“Anna” will not stop calling. She really, really wants to sell you health insurance.
What a lot of consumers really, really want is to smack Anna upside her robo-calling head.
With health insurance open-enrollment season underway, automated phone calls offering Affordable Care Act or other health plans are spiking — and driving many consumers to the brink. California residents may have it worst, because its open-enrollment period is twice as long as in other parts of the country.
“It’s at epidemic levels at this time of year,” said Aaron Foss, founder of Nomorobo, who estimates his spam-call-blocking service, based in Long Island, headed off more than 850,000 health-related robo-calls in October alone — nearly five times the interceptions for September.
Nomorobo tracked about 820 different robo-call pitches for health insurance in the last week of October. More than 100 of them were from the robot Anna.
Almost all of these calls are illegal, according to rules published by the Federal Trade Commission in 2009. Many offer skimpy health plans that do not cover what you might need, insurance regulators and consumer advocates say. Others, they say, are downright fraudulent, with unscrupulous insurance “brokers” taking payment and promising insurance that never comes through.
Alice Cave, 62, a retired data analyst from Alexandria, Va., who spends winters in Tucson, said she has gotten so many of these calls that she typically will not answer her phone unless she recognizes the number. Recently, expecting a call from a California reporter, she answered her cellphone.
It was “Anne.” (Anna’s robot cousin? Other relatives include “Jordan,” “Allison” and “Mandy,” although variants on Anna remain most prevalent.)
“She was saying, ‘I really need to talk to you — we’ve got deals on health insurance.’ I thought, ‘God, what a crock,’ ” Cave said. “If it’s too good to be true, it probably is. Anything that comes in on the phone, I’m going to be skeptical. Why would they offer me this deal? I already have great insurance. It’s crazy.”
Some fed-up consumers try to stymie robo-callers, with amusing results. Twitter user Jon Heise in June confounded his robot by insisting, after whatever it said, that he was a “meat popsicle.” Eventually, it hung up.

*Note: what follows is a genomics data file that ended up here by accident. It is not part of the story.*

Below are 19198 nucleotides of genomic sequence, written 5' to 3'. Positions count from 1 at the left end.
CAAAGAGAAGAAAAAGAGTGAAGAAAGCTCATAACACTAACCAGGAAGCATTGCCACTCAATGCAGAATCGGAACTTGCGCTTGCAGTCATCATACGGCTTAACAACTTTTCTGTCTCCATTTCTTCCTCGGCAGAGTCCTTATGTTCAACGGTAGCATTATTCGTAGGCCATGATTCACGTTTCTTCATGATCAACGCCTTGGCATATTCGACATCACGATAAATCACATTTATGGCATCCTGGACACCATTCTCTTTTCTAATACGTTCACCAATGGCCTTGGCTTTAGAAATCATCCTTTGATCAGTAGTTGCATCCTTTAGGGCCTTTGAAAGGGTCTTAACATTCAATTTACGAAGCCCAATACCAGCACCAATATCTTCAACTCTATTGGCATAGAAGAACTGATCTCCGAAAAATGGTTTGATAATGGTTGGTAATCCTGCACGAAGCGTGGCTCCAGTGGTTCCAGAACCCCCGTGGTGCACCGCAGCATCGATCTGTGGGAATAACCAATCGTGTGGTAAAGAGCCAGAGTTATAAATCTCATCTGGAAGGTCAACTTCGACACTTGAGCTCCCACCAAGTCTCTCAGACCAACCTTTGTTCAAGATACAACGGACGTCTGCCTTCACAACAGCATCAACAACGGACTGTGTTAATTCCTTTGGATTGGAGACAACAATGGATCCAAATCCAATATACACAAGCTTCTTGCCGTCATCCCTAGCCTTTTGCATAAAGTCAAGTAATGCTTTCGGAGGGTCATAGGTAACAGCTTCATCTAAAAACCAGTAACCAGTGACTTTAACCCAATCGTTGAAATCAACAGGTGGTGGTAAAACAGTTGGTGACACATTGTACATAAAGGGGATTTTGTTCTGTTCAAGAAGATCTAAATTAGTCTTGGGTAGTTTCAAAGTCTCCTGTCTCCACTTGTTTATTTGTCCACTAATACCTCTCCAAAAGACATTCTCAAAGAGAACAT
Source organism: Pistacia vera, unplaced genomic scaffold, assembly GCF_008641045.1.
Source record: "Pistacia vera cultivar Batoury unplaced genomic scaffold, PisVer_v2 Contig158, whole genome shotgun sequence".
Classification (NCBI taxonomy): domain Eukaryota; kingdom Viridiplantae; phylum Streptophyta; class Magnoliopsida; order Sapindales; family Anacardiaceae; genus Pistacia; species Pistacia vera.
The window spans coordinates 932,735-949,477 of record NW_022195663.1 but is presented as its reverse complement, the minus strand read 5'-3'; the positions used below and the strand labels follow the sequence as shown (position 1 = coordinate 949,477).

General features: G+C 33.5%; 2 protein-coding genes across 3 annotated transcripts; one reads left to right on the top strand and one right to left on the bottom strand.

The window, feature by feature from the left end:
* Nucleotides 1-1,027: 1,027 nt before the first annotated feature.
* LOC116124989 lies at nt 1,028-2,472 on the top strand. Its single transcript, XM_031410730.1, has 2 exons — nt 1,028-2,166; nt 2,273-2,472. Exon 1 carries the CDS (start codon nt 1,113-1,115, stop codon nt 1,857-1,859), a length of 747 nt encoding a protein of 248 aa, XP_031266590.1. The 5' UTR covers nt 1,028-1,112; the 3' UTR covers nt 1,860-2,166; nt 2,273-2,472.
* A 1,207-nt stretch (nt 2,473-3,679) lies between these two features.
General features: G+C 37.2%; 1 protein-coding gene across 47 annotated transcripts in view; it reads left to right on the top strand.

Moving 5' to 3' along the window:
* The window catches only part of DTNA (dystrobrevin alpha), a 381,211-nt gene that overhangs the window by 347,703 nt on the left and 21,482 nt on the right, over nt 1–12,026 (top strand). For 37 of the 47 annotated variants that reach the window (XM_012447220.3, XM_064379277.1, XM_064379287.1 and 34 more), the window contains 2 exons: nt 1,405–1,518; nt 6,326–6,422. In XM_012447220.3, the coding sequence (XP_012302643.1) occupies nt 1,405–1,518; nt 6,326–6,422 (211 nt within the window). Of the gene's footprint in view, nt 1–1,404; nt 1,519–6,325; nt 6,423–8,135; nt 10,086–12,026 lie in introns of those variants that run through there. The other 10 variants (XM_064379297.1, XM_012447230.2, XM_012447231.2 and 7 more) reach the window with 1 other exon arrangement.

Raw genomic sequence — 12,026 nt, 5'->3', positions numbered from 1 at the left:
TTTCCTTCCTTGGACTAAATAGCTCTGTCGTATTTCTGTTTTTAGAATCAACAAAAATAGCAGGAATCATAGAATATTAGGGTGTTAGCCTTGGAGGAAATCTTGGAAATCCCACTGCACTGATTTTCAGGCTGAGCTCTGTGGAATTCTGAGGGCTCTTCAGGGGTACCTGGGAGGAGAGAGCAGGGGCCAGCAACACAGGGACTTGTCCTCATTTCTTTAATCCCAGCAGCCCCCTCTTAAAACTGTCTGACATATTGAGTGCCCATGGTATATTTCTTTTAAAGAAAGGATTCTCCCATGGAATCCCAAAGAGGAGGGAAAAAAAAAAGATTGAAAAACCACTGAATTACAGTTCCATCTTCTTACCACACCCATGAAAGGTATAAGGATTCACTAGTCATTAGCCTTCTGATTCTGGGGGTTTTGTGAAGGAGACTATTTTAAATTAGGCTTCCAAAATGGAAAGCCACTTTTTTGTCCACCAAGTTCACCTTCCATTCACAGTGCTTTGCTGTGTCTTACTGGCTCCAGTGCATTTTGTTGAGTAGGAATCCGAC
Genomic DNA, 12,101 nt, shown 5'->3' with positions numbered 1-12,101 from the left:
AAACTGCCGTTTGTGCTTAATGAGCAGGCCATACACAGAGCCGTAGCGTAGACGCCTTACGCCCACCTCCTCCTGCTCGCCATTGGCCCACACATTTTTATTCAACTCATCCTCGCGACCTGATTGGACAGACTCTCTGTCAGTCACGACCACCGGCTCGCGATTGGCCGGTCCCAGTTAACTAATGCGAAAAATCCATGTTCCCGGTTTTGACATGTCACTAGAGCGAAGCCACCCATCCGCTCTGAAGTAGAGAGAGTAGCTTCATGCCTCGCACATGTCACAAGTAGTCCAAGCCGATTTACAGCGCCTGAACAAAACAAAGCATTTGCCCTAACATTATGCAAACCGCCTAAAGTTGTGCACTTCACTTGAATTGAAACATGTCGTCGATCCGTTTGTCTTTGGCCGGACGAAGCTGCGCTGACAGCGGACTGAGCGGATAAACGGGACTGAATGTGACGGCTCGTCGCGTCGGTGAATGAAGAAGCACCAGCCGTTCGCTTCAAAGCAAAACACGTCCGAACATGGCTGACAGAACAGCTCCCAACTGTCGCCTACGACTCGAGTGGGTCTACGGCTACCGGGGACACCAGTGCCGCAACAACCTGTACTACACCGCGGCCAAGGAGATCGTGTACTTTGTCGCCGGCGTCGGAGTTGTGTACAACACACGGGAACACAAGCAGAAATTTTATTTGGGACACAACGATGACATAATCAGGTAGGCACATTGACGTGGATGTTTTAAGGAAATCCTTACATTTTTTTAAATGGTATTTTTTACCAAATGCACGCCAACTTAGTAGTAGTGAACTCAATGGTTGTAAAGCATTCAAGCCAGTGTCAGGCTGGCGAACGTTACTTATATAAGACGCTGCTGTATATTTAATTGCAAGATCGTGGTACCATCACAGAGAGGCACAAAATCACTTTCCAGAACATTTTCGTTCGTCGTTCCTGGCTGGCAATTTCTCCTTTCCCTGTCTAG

It’s not all fun and games. The California Department of Insurance is investigating health insurance robo-calls, said Janice Rocco, deputy commissioner for health policy and reform. In late August, the agency filed a court order against Health Plan Intermediaries Holdings, accusing the Florida company of deceptive and misleading practices in selling “Obamacare” plans that did not comply with the health law. The company could face fines of up to $10,000 per violation, Rocco said.
In this case, the company’s robo-calls featured “Anne,” according to the court order. In its legal response, the company did not admit to the agency’s allegations and denied responsibility. A hearing date has not yet been set, Rocco said. (Arkansas’ insurance commissioner issued a cease-and-desist order against the company in 2016.)
Under federal law, calls using prerecorded messages are legal only for such things as doctor appointment reminders, flight cancellations, credit card fraud alerts and political candidates. Calls to sell products and services are not.
In a typical robo-call sales pitch, a friendly female voice comes on the line. Sometimes the call appears to originate from major insurers such as Blue Cross Blue Shield or Aetna or from a local number a caller might suppose is a school or neighbor.
Often, the voice will ask the consumer to dial “1” to enroll or “2” to opt out of future calls. Both options can be a trap, experts say.
“If you pick up, you become a lead that’s sent to health insurance agents or brokers,” Nomorobo’s Foss said. And option 2 doesn’t put you on a do-not-call list; it merely lets the spammers know they’ve hit a working number, he said.
A reporter from Kaiser Health News connected with one of the insurance brokers behind one of these robo-calls by pressing the dreaded “1.”
A man identifying himself as “Ray Khan” said he is a licensed insurance broker and provided a National Insurance Producer Registry number. The reporter was unable to locate Khan in that national registry with that number, which was not assigned to anyone.
Khan asked for the reporter’s Social Security number and other personal information. He said he did not have an office and that enrollment needed to be done over the phone. He referred the caller to a website that does not provide information about plans offered but is a platform for consumers to be contacted by brokers.
“It’s a legitimate company. We work for different insurance carriers,” Khan said. “You have to trust someone if you want to do it.”
That is what you shouldn’t do — trust folks who call you out of the blue, Rocco said. “Someone selling a comprehensive medical plan is not going to be reaching you via a robo-call,” she said.
Most of what is sold through these automated calls are “skinny plans” that don’t comply with ACA requirements, or are short-term insurance plans, which typically offer coverage for only a few months and often don’t cover preexisting conditions or prescription drugs. Such plans have been outlawed in California, starting Jan. 1.
Despite state and federal crackdowns — some involving multimillion-dollar fines — robo-calls aren’t going away anytime soon. So the best thing for consumers to do when they receive one is to just hang up or, like Cave, not respond to unfamiliar numbers, advises the Federal Communications Commission.
Kaiser Health News is a nonprofit news service and an editorially independent program of the Kaiser Family Foundation.